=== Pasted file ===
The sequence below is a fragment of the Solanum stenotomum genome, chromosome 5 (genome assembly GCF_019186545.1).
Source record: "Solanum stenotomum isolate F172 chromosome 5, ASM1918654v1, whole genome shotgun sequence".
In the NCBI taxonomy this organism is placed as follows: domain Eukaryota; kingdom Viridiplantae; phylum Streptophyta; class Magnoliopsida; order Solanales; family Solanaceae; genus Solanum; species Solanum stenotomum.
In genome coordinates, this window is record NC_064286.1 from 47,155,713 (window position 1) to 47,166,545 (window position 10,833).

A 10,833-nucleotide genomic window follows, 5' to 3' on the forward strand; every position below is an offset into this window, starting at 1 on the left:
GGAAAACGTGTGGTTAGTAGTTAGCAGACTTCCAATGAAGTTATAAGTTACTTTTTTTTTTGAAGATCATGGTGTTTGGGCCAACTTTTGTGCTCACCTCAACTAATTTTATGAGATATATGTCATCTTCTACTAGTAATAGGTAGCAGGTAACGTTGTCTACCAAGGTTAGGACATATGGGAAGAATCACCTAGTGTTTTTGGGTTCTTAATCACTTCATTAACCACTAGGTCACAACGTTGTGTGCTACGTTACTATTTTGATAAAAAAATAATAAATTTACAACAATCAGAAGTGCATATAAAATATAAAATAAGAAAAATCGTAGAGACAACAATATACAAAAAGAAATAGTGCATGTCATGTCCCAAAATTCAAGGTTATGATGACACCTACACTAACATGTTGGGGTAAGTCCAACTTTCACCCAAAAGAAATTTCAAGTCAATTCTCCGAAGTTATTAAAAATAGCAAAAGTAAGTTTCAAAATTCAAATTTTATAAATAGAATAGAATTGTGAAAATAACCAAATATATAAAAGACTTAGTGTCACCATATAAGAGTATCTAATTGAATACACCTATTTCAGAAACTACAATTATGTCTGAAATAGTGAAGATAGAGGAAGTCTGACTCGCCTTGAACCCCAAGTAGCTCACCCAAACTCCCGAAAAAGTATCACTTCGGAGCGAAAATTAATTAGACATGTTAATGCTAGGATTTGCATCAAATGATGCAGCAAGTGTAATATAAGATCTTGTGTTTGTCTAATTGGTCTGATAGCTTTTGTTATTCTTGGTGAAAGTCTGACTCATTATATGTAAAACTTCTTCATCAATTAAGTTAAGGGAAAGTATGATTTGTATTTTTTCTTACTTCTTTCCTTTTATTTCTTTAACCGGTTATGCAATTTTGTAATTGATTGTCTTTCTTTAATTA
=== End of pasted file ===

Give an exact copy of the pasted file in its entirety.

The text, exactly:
The sequence below is a fragment of the Solanum stenotomum genome, chromosome 5 (genome assembly GCF_019186545.1).
Source record: "Solanum stenotomum isolate F172 chromosome 5, ASM1918654v1, whole genome shotgun sequence".
In the NCBI taxonomy this organism is placed as follows: domain Eukaryota; kingdom Viridiplantae; phylum Streptophyta; class Magnoliopsida; order Solanales; family Solanaceae; genus Solanum; species Solanum stenotomum.
In genome coordinates, this window is record NC_064286.1 from 47,155,713 (window position 1) to 47,166,545 (window position 10,833).

A 10,833-nucleotide genomic window follows, 5' to 3' on the forward strand; every position below is an offset into this window, starting at 1 on the left:
GGAAAACGTGTGGTTAGTAGTTAGCAGACTTCCAATGAAGTTATAAGTTACTTTTTTTTTTGAAGATCATGGTGTTTGGGCCAACTTTTGTGCTCACCTCAACTAATTTTATGAGATATATGTCATCTTCTACTAGTAATAGGTAGCAGGTAACGTTGTCTACCAAGGTTAGGACATATGGGAAGAATCACCTAGTGTTTTTGGGTTCTTAATCACTTCATTAACCACTAGGTCACAACGTTGTGTGCTACGTTACTATTTTGATAAAAAAATAATAAATTTACAACAATCAGAAGTGCATATAAAATATAAAATAAGAAAAATCGTAGAGACAACAATATACAAAAAGAAATAGTGCATGTCATGTCCCAAAATTCAAGGTTATGATGACACCTACACTAACATGTTGGGGTAAGTCCAACTTTCACCCAAAAGAAATTTCAAGTCAATTCTCCGAAGTTATTAAAAATAGCAAAAGTAAGTTTCAAAATTCAAATTTTATAAATAGAATAGAATTGTGAAAATAACCAAATATATAAAAGACTTAGTGTCACCATATAAGAGTATCTAATTGAATACACCTATTTCAGAAACTACAATTATGTCTGAAATAGTGAAGATAGAGGAAGTCTGACTCGCCTTGAACCCCAAGTAGCTCACCCAAACTCCCGAAAAAGTATCACTTCGGAGCGAAAATTAATTAGACATGTTAATGCTAGGATTTGCATCAAATGATGCAGCAAGTGTAATATAAGATCTTGTGTTTGTCTAATTGGTCTGATAGCTTTTGTTATTCTTGGTGAAAGTCTGACTCATTATATGTAAAACTTCTTCATCAATTAAGTTAAGGGAAAGTATGATTTGTATTTTTTCTTACTTCTTTCCTTTTATTTCTTTAACCGGTTATGCAATTTTGTAATTGATTGTCTTTCTTTAATTA